After receiving a 9:44 AM text alert from an expert birder of a male Common Merganser on the Central Park Reservoir, I wasted little time in going out to look for it. I put on my running clothes and ran the Reservoir, binoculars in hand. I expected to find the bird close to shore in the NW cove, which is where many ducks have been spending time this winter, including rarities like an American Wigeon, seen in late December, and a pair of male Ring-necked Ducks, seen on January 5th. (These ducks are rare for Central Park, though not for the New York City area in general.)
Instead, I did not find any ducks close to shore, where ice had developed. Many appeared to be near the dike on the east side, but a few minutes of scanning did not turn up anything unusual. I was dressed for running, not standing, and so continued on and back home.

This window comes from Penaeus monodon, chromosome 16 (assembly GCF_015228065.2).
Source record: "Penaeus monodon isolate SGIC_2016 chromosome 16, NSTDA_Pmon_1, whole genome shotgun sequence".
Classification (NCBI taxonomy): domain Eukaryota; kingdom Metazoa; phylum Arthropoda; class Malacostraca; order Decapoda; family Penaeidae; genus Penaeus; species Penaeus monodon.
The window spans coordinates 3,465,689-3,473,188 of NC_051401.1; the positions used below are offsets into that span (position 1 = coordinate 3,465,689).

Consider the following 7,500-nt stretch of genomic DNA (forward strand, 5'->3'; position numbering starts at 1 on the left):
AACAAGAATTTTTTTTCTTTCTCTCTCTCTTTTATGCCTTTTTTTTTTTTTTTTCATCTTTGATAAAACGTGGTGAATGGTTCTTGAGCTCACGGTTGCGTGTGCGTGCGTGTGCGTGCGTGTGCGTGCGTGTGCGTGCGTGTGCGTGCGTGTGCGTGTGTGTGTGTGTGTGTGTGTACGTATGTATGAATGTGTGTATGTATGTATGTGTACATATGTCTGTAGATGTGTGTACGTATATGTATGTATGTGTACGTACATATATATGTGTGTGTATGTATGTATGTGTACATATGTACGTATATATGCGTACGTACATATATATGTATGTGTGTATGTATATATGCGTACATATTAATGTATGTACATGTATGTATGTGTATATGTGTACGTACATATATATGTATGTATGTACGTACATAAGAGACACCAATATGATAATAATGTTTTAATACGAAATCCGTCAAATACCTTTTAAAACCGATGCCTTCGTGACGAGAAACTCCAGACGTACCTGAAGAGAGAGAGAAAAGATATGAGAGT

Clad in much warmer clothes, I returned to the Reservoir around noon and planned to examine things more closely from the area around the east side pump house. Immediately two large, red-headed ducks appeared in the distance and then were lost amid a contingent of Canada Geese.
I walked west along the southern track and after about 200 yards the red-headed ducks popped back into view, and this time I could see them clearly. Their white chins and necks (along with bills thicker than those of the Red-breasted Merganser), left no doubt that this was a pair of female Common Mergansers!
I followed them for a half hour, thinking they might meet up with the previously-reported male, but they did not and I never saw the male myself.
Common Mergansers are exceedingly rare on Central Park waters. The last eBird records of them were a single observation in 2006 and several sightings in February 2003.
Several weeks ago Common Merganser had been seen off of the NE shore of Randall’s Island. They did not turn up again on any of my visits. I did not expect to eventually see them on the Reservoir.
Common Mergansers prefer fresh water, and I suspect that the unusually cold weather of the last week has frozen the surface of many lakes to the north and put these ducks on the move.
Birders should also be on the watch for Canvasback, both on the Reservoir and also, more commonly, on the Hudson River.